Rabies is a fatal and neglected zoonotic disease that causes an estimated 55,000 deaths in annually withan average of one death every 10 minutes in the world.Most of these deaths occurin developing countries of Asia (about 20,000 deaths per year in India alone) and Africa where domestic dogsare the principal reservoir and a vector for human rabies transmission,and where rabies control programmes are inadequate.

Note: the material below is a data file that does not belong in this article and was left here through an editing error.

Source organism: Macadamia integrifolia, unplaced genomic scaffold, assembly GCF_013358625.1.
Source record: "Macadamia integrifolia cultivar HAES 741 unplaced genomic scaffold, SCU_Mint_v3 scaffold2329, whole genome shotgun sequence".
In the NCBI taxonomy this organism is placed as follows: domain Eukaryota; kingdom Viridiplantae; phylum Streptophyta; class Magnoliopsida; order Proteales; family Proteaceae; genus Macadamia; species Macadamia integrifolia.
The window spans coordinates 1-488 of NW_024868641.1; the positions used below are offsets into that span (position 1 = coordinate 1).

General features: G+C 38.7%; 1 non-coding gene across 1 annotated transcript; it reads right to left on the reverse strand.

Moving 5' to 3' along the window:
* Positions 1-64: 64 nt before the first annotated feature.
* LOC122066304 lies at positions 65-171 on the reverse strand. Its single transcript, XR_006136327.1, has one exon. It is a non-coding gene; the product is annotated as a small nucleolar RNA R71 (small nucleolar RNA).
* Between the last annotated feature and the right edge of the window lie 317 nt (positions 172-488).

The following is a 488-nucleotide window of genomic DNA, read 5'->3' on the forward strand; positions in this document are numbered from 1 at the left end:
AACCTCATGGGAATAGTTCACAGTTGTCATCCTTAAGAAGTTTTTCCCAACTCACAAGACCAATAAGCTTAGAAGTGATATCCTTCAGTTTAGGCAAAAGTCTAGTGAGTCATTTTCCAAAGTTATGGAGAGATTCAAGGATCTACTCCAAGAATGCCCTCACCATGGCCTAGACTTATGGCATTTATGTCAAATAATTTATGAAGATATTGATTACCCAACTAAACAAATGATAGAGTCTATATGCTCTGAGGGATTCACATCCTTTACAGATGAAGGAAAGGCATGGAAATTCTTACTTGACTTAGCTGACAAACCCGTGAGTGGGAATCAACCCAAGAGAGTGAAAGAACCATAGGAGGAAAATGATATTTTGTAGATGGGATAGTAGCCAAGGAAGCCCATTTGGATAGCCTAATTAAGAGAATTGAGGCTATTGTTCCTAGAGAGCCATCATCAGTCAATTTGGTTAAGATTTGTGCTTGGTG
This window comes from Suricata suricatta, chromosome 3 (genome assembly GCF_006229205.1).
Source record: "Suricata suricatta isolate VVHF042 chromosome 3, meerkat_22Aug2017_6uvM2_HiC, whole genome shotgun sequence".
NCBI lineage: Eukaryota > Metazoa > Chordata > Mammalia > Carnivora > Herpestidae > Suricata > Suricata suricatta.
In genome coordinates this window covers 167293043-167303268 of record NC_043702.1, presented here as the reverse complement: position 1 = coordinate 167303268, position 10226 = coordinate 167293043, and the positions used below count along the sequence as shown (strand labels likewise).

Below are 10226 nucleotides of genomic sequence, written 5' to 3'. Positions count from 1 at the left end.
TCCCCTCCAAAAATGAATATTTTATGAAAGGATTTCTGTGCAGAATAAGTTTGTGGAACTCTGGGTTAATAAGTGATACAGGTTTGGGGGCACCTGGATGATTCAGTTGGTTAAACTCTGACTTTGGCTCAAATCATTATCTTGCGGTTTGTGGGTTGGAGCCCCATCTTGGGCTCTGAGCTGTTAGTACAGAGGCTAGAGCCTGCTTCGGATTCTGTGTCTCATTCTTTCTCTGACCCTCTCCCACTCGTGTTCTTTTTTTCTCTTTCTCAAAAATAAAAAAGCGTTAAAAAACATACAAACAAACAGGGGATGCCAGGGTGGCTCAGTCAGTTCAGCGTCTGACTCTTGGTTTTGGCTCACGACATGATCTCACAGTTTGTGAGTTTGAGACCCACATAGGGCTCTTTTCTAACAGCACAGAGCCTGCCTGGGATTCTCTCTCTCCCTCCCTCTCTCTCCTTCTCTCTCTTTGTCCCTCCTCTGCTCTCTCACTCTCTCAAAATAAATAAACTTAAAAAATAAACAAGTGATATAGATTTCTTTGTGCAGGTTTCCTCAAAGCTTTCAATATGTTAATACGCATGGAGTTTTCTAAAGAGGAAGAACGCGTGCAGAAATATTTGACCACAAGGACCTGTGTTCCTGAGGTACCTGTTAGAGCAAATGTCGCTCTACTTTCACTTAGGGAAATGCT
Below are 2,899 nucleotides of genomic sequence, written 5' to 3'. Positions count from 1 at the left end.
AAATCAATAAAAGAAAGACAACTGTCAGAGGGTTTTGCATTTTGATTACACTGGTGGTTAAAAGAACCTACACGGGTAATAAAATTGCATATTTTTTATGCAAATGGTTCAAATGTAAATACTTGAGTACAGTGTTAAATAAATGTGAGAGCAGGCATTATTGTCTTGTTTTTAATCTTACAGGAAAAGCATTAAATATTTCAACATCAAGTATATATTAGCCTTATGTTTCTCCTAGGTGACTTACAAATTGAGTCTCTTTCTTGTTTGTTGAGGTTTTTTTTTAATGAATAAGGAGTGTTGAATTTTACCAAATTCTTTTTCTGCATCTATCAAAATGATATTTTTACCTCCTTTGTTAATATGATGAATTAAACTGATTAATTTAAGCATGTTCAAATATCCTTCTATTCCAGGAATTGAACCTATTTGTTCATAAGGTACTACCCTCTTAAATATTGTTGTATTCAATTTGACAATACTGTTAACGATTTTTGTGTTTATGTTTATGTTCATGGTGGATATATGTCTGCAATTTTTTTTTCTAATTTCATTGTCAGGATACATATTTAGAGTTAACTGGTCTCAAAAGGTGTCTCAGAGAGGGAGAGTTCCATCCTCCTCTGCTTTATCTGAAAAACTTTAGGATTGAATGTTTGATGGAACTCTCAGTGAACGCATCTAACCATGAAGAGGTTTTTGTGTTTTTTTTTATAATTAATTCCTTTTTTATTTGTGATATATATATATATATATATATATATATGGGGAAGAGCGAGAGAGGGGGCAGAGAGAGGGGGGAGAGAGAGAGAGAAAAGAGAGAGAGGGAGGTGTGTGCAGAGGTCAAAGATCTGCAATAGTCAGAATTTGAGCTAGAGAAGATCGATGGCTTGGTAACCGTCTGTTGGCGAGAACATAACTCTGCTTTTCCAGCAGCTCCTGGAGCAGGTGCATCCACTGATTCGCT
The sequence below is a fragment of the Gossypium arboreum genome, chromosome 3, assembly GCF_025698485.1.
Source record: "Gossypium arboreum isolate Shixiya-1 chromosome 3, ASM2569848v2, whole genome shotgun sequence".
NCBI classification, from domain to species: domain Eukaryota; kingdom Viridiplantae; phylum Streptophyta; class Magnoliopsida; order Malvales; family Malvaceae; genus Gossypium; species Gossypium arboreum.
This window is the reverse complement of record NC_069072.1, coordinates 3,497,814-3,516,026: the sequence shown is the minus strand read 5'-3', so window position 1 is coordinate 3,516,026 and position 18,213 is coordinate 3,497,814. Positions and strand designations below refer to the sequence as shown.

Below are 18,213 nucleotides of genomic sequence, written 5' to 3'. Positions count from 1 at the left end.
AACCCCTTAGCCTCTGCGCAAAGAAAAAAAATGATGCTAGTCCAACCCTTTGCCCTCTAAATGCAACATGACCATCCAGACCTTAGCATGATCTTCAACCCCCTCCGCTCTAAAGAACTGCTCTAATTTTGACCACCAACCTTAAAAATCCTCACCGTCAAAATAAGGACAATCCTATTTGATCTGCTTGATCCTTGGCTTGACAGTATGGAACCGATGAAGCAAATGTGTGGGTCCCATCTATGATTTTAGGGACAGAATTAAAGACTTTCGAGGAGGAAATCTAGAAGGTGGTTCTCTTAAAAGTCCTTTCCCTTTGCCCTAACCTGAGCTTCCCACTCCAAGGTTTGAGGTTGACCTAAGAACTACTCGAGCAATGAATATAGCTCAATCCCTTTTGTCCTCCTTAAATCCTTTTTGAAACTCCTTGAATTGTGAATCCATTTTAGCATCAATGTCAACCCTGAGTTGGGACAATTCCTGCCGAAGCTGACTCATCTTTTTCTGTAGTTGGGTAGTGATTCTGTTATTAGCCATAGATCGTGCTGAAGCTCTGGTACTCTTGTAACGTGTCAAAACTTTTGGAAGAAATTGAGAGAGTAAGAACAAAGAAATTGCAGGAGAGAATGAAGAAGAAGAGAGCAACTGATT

Rabies was prevalent in most parts of Bhutan until the early 1990s but has been controlled mainly through mass vaccination and sterilization program. Currently rabies is prevalent in the southern districts of Bhutan bordering India and causes deaths in both human and livestock. However, re-emergence of rabies in dogs and subsequent spill-over infection to other domestic animals have also been reported in previously free areas of east and south-western districts of Bhutan indicating the risk of re-emergence of rabies in the country if proper surveillance and control program are not implemented. Fifty-nine of the 205 sub-districts have reported rabies in animals from 1996 to 2012 with increased incidences in the four districts in southern Bhutan (Sarpang, Chhukha, Samtse, Samdrup Jongkhar). A total of 943 rabies cases were reported in domestic animals during the same period. Dogs are the main reservoirs for rabies in Bhutan and therefore, it is important to control rabies in dogs through vaccination and sterilization.
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